Tutorial :What advantages are there to using either AND or &&?



Question:

Currently, I'm using && and || instead of AND and OR because that's how I was taught. In most languages, however, both are valid syntax. Are there any advantages to one or the other in any language?

I did try to search for this question, but it's a bit hard. It doesn't interpret my input correctly.


Solution:1

You ask “Are there any advantages to one or the other in any language?” This is, of course, dependent on the programming language.

Languages that implement both and and && (and correspondingly or and ||) will do it one of two ways:

  • Both behave exactly the same way. In which case, there is no advantage provided by the language in using one over the other.

  • Each behaves differently. In which case, the advantage is that you can get different behaviour by using one or the other.

That all sounds a bit facetious, but it's really as specific as one can get without talking about a specific language. Your question explicitly wants to know about all languages, but it's a question that needs to be answered per language.


Solution:2

Perl has all four of {&& || and or} but they differ in their precedence. "and" and "or" have really low precedence so you can do things like "complex-function-call-here or die $!" and you won't accidentally have "or" slurp up something on its left side that you didn't want it to.


Solution:3

it depends on the language, but on PHP, I'd be careful about using && versus "and". The ones i often use are "&&" and "||"

http://us3.php.net/manual/en/language.operators.logical.php

$g = true && false; // $g will be assigned to (true && false) which is false  $h = true and false; // $h will be assigned to true  


Solution:4

In some languages && will have a higher operator precedence than AND.


Solution:5

If both works fine, then I would say it's really personal preference, in most cases, they are compiled into same binary code like this : 11100010001000101001001010 [not real code, just an example].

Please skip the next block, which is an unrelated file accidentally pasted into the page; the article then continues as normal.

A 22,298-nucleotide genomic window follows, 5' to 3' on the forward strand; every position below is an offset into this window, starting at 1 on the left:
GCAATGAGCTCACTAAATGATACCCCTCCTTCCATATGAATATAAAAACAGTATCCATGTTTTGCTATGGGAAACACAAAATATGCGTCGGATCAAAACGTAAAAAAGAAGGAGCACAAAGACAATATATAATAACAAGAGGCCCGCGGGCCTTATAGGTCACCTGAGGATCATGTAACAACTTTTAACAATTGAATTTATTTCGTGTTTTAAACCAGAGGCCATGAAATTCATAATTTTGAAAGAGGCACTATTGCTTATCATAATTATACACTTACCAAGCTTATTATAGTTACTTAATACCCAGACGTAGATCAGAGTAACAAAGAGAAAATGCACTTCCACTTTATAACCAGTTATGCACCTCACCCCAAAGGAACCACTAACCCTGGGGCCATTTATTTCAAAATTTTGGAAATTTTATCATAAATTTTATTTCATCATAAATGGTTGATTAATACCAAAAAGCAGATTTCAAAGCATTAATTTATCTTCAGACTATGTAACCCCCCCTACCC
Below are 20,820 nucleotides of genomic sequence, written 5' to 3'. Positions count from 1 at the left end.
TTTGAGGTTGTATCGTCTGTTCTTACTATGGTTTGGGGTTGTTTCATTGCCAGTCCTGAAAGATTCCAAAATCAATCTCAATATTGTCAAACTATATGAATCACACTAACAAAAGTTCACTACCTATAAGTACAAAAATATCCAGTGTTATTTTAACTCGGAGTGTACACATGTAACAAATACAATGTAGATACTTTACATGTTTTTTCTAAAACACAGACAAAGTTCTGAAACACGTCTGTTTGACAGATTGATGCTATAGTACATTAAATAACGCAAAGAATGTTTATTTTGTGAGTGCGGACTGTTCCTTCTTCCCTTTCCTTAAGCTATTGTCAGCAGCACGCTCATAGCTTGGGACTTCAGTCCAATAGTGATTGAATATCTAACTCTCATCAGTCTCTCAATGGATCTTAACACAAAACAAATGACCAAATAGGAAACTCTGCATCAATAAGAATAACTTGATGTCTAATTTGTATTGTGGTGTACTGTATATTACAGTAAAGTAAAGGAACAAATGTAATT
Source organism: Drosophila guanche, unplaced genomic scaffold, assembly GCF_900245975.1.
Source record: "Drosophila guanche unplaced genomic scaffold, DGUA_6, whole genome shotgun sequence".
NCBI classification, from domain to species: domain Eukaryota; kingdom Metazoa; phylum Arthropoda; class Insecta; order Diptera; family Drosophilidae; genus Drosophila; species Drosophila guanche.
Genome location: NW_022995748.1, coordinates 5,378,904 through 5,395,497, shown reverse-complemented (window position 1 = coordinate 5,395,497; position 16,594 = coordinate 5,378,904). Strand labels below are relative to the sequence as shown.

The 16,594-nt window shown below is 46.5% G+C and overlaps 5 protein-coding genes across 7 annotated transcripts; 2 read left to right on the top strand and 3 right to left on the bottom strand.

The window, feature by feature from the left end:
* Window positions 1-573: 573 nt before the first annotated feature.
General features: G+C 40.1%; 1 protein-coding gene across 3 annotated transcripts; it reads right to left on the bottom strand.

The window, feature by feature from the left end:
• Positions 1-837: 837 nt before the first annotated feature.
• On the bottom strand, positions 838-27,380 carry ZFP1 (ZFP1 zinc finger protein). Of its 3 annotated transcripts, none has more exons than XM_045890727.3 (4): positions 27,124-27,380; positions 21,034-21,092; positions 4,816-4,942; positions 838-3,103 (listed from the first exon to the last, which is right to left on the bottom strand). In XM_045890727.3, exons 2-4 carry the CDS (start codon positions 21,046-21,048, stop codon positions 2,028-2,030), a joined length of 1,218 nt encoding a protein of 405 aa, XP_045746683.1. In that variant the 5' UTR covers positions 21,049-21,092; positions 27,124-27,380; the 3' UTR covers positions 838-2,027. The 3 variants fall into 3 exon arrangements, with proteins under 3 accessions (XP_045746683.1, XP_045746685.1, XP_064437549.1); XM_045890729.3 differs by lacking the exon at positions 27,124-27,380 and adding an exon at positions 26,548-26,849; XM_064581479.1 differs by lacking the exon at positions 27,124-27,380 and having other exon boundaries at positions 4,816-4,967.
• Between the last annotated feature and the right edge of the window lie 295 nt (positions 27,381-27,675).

Solution:6

&& = two keystrokes of the same key. AND = three keystrokes of different keys.


Solution:7

I'm not sure what language you are using, but some languages differentiate between a normal boolean operator and a short-circuit operator. For example, the following are normal boolean operators in MATLAB:

C = or(A,B);  C = A | B;  % Exactly the same as above  

However, this is a short-circuit operator:

C = A || B;  

The short-circuit syntax will evaluate the first argument and then, depending on the value, will potentially skip over evaluating the second argument. For example, if A is already true, B doesn't have to be evaluated for an OR operation, since the result is guaranteed to be true. This is helpful when B is replaced with a logical operation that involves some kind of expensive computation.

Here's a wikipedia link discussing short-circuit operators and their syntax for a few languages.


Solution:8

Unless there aren't any precedence issues, I'd say there are differences in readability. Consider the following:

if (&x == &y && &y == &z) {      // ..  }    #define AND &&  if (&x == &y AND &y == &z) {      // ..  }  

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